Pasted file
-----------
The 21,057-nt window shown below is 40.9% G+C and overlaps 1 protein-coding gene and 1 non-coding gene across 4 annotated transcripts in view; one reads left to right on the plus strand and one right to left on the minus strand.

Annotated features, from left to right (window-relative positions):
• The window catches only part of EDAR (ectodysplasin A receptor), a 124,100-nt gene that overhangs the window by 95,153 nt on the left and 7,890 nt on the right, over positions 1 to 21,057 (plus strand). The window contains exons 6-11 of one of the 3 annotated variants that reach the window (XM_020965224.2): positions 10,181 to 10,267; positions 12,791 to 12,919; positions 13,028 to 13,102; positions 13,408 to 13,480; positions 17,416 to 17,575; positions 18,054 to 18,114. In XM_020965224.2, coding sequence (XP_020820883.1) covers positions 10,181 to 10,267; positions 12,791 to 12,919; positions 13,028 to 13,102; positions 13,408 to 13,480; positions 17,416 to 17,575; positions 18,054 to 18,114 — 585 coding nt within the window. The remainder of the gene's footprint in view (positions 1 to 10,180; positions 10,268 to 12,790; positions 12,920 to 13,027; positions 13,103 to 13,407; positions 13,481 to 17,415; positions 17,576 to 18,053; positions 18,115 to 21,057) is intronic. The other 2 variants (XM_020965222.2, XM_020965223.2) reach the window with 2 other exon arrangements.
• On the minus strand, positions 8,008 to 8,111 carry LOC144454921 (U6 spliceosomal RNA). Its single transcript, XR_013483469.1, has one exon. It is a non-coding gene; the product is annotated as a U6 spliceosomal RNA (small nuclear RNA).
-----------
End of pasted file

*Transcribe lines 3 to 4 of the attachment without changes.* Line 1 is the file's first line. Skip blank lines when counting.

• The window catches only part of EDAR (ectodysplasin A receptor), a 124,100-nt gene that overhangs the window by 95,153 nt on the left and 7,890 nt on the right, over positions 1 to 21,057 (plus strand). The window contains exons 6-11 of one of the 3 annotated variants that reach the window (XM_020965224.2): positions 10,181 to 10,267; positions 12,791 to 12,919; positions 13,028 to 13,102; positions 13,408 to 13,480; positions 17,416 to 17,575; positions 18,054 to 18,114. In XM_020965224.2, coding sequence (XP_020820883.1) covers positions 10,181 to 10,267; positions 12,791 to 12,919; positions 13,028 to 13,102; positions 13,408 to 13,480; positions 17,416 to 17,575; positions 18,054 to 18,114 — 585 coding nt within the window. The remainder of the gene's footprint in view (positions 1 to 10,180; positions 10,268 to 12,790; positions 12,920 to 13,027; positions 13,103 to 13,407; positions 13,481 to 17,415; positions 17,576 to 18,053; positions 18,115 to 21,057) is intronic. The other 2 variants (XM_020965222.2, XM_020965223.2) reach the window with 2 other exon arrangements.
• On the minus strand, positions 8,008 to 8,111 carry LOC144454921 (U6 spliceosomal RNA). Its single transcript, XR_013483469.1, has one exon. It is a non-coding gene; the product is annotated as a U6 spliceosomal RNA (small nuclear RNA).